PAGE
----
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November 2020

Mino Bimaadiziwin Healing and Prevention Centre – Virtual Grand Opening

Today, Native Child and Family Services of Toronto (NCFST) announced it has opened the Mino Bimaadiziwin (pronounced Me-NO b-MAAZ-da-win and meaning Living the Good Life) Healing and Prevention Centre, a new permanent space in Toronto which will provide the Indigenous community with a sense of space, privacy, ownership, and belonging – all integral components to the prevention and healing work conducted by NCFST.

While the new site will bring together programs that have been running successfully at NCFST for decades, it will also offer new services such as the Tikinagan Mobile Pre and Post-Natal program. The Tikinagan team provides intensive wrap-around health and social services and works cohesively with child welfare to decolonize child welfare practices for pregnant and postpartum families, ultimately creating a healthy start for Aboriginal infants.

The activities and programs delivered at Mino Bimaadiziwin Healing and Prevention Centre include:

  • Group therapy for children exposed to domestic violence;
  • Sharing circles to assist with positive Indigenous identity development and self-care;
  • Case management for children and youth and referrals to other needed services offered at other NCFST locations or by other organizations;
  • Family support programs including family therapy, family violence and addiction services, parenting skills-building programs, and life skills building;
  • A new initiative for youth in need of preventative services for issues related to sex trafficking;
  • Maternal mental health counselling, intensive pre- and post-natal case management and housing services, doula services, infant mental health education and support and a new initiative to provide care being developed by an Indigenous midwife.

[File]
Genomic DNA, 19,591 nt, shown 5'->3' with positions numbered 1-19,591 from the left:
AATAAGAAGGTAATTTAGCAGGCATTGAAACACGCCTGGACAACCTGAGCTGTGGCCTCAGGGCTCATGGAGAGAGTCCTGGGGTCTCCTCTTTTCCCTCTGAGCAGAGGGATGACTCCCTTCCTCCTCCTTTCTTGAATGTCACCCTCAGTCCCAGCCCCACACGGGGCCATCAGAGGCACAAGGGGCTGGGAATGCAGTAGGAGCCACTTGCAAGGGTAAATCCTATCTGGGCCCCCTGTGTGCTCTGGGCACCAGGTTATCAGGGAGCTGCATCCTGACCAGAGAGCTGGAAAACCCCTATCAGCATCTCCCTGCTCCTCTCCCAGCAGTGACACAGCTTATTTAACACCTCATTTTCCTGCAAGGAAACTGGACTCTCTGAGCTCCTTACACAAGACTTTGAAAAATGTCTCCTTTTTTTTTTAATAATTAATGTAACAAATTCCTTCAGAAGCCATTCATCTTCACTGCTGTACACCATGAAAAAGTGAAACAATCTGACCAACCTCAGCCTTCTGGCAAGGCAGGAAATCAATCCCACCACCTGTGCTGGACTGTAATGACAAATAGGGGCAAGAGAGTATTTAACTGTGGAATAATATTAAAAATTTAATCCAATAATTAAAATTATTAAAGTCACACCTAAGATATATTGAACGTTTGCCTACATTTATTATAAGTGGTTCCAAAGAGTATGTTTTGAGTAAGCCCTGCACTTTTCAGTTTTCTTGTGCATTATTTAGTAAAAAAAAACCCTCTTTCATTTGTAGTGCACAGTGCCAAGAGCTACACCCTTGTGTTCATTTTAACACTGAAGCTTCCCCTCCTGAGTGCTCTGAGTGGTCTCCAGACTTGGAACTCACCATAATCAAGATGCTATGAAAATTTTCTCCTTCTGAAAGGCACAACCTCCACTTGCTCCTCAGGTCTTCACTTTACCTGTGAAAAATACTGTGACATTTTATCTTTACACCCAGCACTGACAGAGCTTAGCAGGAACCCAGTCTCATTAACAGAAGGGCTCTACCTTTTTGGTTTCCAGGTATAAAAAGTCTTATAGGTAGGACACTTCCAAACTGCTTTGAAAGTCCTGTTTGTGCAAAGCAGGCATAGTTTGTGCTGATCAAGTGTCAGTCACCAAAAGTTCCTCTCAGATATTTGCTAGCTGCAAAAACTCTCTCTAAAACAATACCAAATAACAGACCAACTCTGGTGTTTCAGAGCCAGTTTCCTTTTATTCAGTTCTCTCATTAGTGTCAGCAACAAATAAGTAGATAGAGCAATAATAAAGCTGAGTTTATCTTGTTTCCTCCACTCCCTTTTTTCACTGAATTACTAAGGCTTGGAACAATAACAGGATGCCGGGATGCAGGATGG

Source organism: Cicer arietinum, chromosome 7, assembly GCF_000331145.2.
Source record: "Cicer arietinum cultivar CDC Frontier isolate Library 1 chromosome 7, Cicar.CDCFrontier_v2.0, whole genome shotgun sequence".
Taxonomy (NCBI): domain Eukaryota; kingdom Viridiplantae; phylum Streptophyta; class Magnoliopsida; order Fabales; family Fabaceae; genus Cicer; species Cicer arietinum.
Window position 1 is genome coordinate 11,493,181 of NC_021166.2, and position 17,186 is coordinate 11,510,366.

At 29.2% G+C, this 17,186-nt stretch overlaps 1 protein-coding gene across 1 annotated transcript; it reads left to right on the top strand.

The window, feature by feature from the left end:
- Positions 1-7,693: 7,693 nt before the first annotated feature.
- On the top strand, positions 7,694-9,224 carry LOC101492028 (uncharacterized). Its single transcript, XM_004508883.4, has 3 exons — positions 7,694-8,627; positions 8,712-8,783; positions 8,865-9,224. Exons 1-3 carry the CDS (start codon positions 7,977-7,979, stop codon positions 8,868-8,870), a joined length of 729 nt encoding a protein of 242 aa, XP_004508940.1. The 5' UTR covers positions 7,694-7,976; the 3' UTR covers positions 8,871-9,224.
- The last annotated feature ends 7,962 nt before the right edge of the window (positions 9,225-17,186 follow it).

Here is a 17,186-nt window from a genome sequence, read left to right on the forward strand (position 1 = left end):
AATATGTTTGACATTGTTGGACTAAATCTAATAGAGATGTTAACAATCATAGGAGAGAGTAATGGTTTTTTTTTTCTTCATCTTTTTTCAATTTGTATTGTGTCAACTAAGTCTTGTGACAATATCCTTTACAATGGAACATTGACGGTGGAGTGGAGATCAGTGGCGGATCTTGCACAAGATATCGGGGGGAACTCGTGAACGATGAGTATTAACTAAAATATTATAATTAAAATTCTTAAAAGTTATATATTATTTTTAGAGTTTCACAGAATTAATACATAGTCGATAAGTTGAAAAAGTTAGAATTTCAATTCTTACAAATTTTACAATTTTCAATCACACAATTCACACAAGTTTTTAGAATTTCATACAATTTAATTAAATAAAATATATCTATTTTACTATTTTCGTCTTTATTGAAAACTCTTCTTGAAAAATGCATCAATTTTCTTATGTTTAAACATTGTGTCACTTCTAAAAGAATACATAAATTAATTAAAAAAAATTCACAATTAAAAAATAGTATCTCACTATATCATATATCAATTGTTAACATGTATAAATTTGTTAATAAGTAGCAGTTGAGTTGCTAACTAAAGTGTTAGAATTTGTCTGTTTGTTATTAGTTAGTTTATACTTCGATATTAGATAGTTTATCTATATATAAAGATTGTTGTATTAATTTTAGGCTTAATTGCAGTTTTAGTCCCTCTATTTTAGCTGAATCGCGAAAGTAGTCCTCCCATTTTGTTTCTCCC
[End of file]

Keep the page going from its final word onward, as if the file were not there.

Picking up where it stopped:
Chi Miigwetch to Knowledge Keeper, Alita Sauve who opened today’s event with prayer, Executive Director, Jeffrey Schiffer for the introduction; Manager of Clinical Services, Charlene Avalos, and Manager of Pre/Post Natal, Cathy Punnett for speaking about what integrated services are offered at this new centre. Chi Miigwetch to community members for sharing their inspiring stories and the NCFST hand drummers for grounding our new center in song.

Finally we would also like to thank The Honourable Marc Miller, MPP for Toronto Centre, Suze Morrison and Parliamentary Secretary to the Minister of Indigenous Services, Pam Damoff – for your kind words, support, and for attending the opening of the centre.

If you were unable to attend the event you can view the Virtual Grand Opening here.

October 2019

A Call for the Inclusion of Urban Aboriginal Service Providers in the Federal Transformation of Aboriginal Child Welfare

In September 2019, Indigenous child and family well-being organizations delivering services in urban spaces across Canada met for the first time to consider the potential impacts of Bill C-92, An Act respecting First Nations, Inuit and Métis children, youth and families. This federal transformation of Aboriginal1 child welfare has been designed and developed without the technical expertise of the agencies currently delivering these services to the majority of Aboriginal children and families in Canada. Mechanisms used to develop Bill C-92’s regulations and inform its ongoing implementation continue to leave out large urban service providers. As a result, this process also ignores the voices of the 25% of Indigenous children not registered for Indian status and who reside in urban spaces; this population has their own unique and legitimate needs and aspirations around cultural identity, belonging, and service.

We collectively call for Indigenous Services Canada, the Assembly of First Nations, the Métis National Council and Inuit Tapiriit Kanatami to provide meaningful opportunities for urban services providers to participate in the ongoing development and implementation of Bill C-92 to ensure that: 1) distinct urban Aboriginal voices inform the process; and 2) Aboriginal children do fall through jurisdictional gaps created by the implementation of the Bill.

Read the full position paper here

Toronto Star – Opinion Editorial, Oct 15, 2019 – Spotlight needed on urban Indigenous child welfare


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